Hexbug VEX Strandbeast - impressions, thoughts, ideas

So I found the Hexbug VEX Strandbeast on sale at our local science museum, and I picked it up.

Here some first impressions, and some thoughts. Let me know what you think.

In general, this is a big and ambitious build. The printed instructions in the box had a few errors and omissions, but it was easy enough to figure out how things should work. In particular there were some issues on setting up the legs so that the walk cycle is correct. I note that in the downloadable instructions these issues have been fixed, the online version is much clearer!

I had some issues getting the robot to work in autonomous mode. The way the brain is programmed is by setting DIP switches on the brain that define the relation between sensor input and the motors. It would be useful if these switches were set to a sensible default, or if there were a few examples of settings that do something useful (eg. avoid obstacles, stop before crashing, etc).

I think there should be a note in the instructions about avoiding friction. If you snug the rubber stoppers on the shafts right against the plates, they add a LOT of friction, enough to prevent the robot from moving. I also found that it was critical to align all the small gears and all the big gears correctly, otherwise it was possible to slightly twist a shaft and have the big gear “off by one”, which also created a lot of resistance.

A final issue is that the robot is big & heavy, and this is all powered off 3x AA batteries. So the robot is a little slower, and also burns through batteries quite quickly. This is made worse by the fact that the battery covered is buried deep within the robot when assembled, and not easily accessible. In the short term, I used VEX IQ parts to rebuild the robot in a way that the batteries were much more accessible.

I am intrigued by the possibility of swapping in VEX IQ parts for the motors/sensors/brain, this would dramatically improve performance I think. I note that the smaller motors that come with the kit are mounted on standoffs, so the VEX IQ motors actually fit perfectly (without standoffs). There seems to be plenty of room for the VEX IQ brain too.

I am also interested in using some of the kit specific parts in conjunction with other VEX builds. For example, the “shoulder blades” in the Strandbeast kit don’t serve any functional purpose, so they could be replaced with beams, and then used as a scoop/blade in another build.

Hi Chuck, thanks for your quick response!

In general I found the Strandbeast to be a fun and interesting project, once I’d overcome the issues I mentioned.

I think what would be welcome in the instructions for the DIP settings is a higher level description of what the robot would do, with the examples, eg:

  • If the robot comes up against a wall, it will back away from it
  • If the robot comes up against a wall, it will stop
  • If the robot comes up against an obstacle, it will turn and then keep moving in the same direction
You can also experiment with moving the sensors around, for example have both of them on the front, pointing out at an angle. Could be a good maze navigator.

I had the StrandBeast at the VEX 2015 World Championships in the VEX IQ Super Users group and it got a lot of use. It definitely chewed up a ton of batteries and it was a bit awkward to open up the battery box and replace them. With fresh batteries it worked extremely well over the course of 3 days. It is a very cool model but definitely not an easy build. Highly recommended in spite of the batteries not lasting very long.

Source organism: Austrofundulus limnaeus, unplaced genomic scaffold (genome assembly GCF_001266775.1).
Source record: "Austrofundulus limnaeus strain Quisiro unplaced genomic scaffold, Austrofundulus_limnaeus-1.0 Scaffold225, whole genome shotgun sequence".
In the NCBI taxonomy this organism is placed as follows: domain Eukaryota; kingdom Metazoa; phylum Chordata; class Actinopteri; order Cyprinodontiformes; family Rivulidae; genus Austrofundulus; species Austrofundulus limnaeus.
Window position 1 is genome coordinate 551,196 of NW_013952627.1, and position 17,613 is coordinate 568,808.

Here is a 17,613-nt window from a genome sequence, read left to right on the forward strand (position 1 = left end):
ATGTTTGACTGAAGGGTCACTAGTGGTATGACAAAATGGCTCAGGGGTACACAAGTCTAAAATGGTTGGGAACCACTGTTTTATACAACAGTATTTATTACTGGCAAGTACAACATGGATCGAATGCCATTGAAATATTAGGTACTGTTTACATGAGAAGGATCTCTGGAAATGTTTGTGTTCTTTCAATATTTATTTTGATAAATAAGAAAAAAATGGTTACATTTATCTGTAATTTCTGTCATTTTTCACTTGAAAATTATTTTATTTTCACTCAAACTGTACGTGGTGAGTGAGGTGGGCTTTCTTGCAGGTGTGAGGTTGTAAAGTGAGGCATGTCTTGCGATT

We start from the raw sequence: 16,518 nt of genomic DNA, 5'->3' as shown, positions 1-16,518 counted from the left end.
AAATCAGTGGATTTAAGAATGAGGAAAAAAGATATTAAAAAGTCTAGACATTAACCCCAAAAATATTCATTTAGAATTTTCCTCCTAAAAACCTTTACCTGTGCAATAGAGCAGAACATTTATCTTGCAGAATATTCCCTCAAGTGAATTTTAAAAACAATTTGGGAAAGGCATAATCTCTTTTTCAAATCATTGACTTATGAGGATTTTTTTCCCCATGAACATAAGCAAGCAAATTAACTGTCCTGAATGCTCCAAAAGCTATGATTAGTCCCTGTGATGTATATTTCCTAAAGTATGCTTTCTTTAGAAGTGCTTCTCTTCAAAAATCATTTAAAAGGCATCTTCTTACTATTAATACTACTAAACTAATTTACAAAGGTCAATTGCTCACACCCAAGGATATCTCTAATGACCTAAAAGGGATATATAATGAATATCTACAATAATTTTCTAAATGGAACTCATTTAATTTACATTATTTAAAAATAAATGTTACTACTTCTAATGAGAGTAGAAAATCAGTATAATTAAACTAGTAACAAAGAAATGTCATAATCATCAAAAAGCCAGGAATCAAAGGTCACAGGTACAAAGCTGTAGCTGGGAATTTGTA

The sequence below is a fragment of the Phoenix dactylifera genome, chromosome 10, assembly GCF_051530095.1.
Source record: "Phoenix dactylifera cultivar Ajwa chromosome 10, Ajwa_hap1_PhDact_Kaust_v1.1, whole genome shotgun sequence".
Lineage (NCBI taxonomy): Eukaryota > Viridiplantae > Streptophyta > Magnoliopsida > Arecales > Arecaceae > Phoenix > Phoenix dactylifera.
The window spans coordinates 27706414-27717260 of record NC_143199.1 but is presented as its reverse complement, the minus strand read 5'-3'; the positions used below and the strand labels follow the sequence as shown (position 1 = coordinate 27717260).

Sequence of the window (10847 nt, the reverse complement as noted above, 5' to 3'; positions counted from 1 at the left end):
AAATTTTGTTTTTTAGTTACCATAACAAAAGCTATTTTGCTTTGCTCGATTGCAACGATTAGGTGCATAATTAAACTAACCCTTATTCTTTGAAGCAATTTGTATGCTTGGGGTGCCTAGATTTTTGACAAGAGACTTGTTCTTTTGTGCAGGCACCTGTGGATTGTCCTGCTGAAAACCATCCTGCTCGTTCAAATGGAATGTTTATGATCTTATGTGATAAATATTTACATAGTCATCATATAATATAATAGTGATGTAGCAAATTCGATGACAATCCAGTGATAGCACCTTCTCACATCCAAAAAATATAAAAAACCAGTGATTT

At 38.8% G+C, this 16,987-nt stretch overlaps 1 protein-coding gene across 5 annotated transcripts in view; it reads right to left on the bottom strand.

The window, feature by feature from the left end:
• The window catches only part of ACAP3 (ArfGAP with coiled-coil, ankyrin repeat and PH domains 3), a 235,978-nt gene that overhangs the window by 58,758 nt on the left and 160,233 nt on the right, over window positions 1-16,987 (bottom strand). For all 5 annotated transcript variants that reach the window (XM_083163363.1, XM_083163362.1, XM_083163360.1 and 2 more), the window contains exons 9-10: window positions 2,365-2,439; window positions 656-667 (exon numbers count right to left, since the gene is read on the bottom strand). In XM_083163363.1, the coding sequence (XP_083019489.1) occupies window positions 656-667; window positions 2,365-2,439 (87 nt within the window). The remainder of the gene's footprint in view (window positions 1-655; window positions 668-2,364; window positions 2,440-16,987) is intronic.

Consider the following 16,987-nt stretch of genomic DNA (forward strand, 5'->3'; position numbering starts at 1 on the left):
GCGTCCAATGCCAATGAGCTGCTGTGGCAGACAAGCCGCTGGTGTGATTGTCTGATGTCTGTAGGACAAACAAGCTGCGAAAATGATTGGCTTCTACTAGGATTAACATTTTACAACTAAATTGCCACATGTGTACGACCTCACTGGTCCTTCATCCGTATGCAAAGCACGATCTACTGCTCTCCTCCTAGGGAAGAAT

Wanted to add that I went ahead and did the “brain transplant”, put in a VEX IQ brain and motors instead of the standard ones. The whole process took 15 minutes, and it works GREAT. The robot moves much faster, and the VEX IQ controller is easier to use.

The VEX IQ motors exactly replace the smaller motors, and the brain fits nicely between the central plates using standoffs. You can use the standoffs from the Strandbeast motors! The top and bottom beams fit exactly as before. I used slightly different braces to attach the faceplate, so that it can be removed easily for battery replacement.

It works with the driver control program as-is, though clearly there are opportunities for a more customized software approach.

I would highly recommend this kit to a school that already has VEX IQ, since it gives access to some interesting parts and mechanisms. (Probably not qualified for competition?)

The motors, sensors, brain and controller that came with the Strandbeast can be used to make an RC car or lightweight robot with VEX IQ parts, they work really well with a lighter build.



I’ve done the swap for all the Hexbug. Spider and the Ant are the hardest to do since the IQ brain is much bigger than the Hexbug version. But the extra in the motors makes it worth while to do. I’ve been starting to “kitbash” on what I can make when I mix and match parts.

And here’s what I did with the Strandbeast original brain and motors.

Here’s the strange thing: the thing in the picture works perfectly. The motors work fine as a skid steer setup. The lights work fine, basically both green when moving forward, red when moving back, and green and red when turning, with green in the direction of the turn. However, this setup has NOTHING to do with the instructions! Note how the motor connector is upside down, and one of the LEDs is flipped! It doesn’t work any other way!

I am still trying to figure out a way to get the sensors to work, currently most configurations I try lead to one motor turning constantly.

It would be great to have some detailed “behind the scenes” instructions on how that little brain works.